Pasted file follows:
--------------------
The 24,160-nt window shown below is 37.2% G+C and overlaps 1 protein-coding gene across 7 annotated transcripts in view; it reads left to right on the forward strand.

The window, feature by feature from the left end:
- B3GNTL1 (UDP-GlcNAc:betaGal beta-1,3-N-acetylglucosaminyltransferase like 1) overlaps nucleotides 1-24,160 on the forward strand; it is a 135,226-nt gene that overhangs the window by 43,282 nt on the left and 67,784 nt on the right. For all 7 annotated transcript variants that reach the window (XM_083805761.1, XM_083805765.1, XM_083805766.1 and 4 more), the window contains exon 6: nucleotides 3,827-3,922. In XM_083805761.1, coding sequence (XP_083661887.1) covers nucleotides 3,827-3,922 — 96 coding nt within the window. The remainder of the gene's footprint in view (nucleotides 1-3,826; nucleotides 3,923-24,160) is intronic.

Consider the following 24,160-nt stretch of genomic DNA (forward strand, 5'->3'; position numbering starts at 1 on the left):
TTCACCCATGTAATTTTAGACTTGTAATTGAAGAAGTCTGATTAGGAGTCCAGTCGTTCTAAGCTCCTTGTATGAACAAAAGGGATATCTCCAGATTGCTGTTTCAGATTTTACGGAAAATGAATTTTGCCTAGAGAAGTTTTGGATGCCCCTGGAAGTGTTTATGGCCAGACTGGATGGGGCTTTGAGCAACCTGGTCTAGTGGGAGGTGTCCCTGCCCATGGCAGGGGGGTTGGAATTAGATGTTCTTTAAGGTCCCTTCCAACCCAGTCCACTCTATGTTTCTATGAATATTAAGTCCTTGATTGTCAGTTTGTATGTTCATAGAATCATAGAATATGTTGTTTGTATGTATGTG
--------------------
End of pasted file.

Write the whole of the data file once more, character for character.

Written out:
The 24,160-nt window shown below is 37.2% G+C and overlaps 1 protein-coding gene across 7 annotated transcripts in view; it reads left to right on the forward strand.

The window, feature by feature from the left end:
- B3GNTL1 (UDP-GlcNAc:betaGal beta-1,3-N-acetylglucosaminyltransferase like 1) overlaps nucleotides 1-24,160 on the forward strand; it is a 135,226-nt gene that overhangs the window by 43,282 nt on the left and 67,784 nt on the right. For all 7 annotated transcript variants that reach the window (XM_083805761.1, XM_083805765.1, XM_083805766.1 and 4 more), the window contains exon 6: nucleotides 3,827-3,922. In XM_083805761.1, coding sequence (XP_083661887.1) covers nucleotides 3,827-3,922 — 96 coding nt within the window. The remainder of the gene's footprint in view (nucleotides 1-3,826; nucleotides 3,923-24,160) is intronic.

Consider the following 24,160-nt stretch of genomic DNA (forward strand, 5'->3'; position numbering starts at 1 on the left):
TTCACCCATGTAATTTTAGACTTGTAATTGAAGAAGTCTGATTAGGAGTCCAGTCGTTCTAAGCTCCTTGTATGAACAAAAGGGATATCTCCAGATTGCTGTTTCAGATTTTACGGAAAATGAATTTTGCCTAGAGAAGTTTTGGATGCCCCTGGAAGTGTTTATGGCCAGACTGGATGGGGCTTTGAGCAACCTGGTCTAGTGGGAGGTGTCCCTGCCCATGGCAGGGGGGTTGGAATTAGATGTTCTTTAAGGTCCCTTCCAACCCAGTCCACTCTATGTTTCTATGAATATTAAGTCCTTGATTGTCAGTTTGTATGTTCATAGAATCATAGAATATGTTGTTTGTATGTATGTG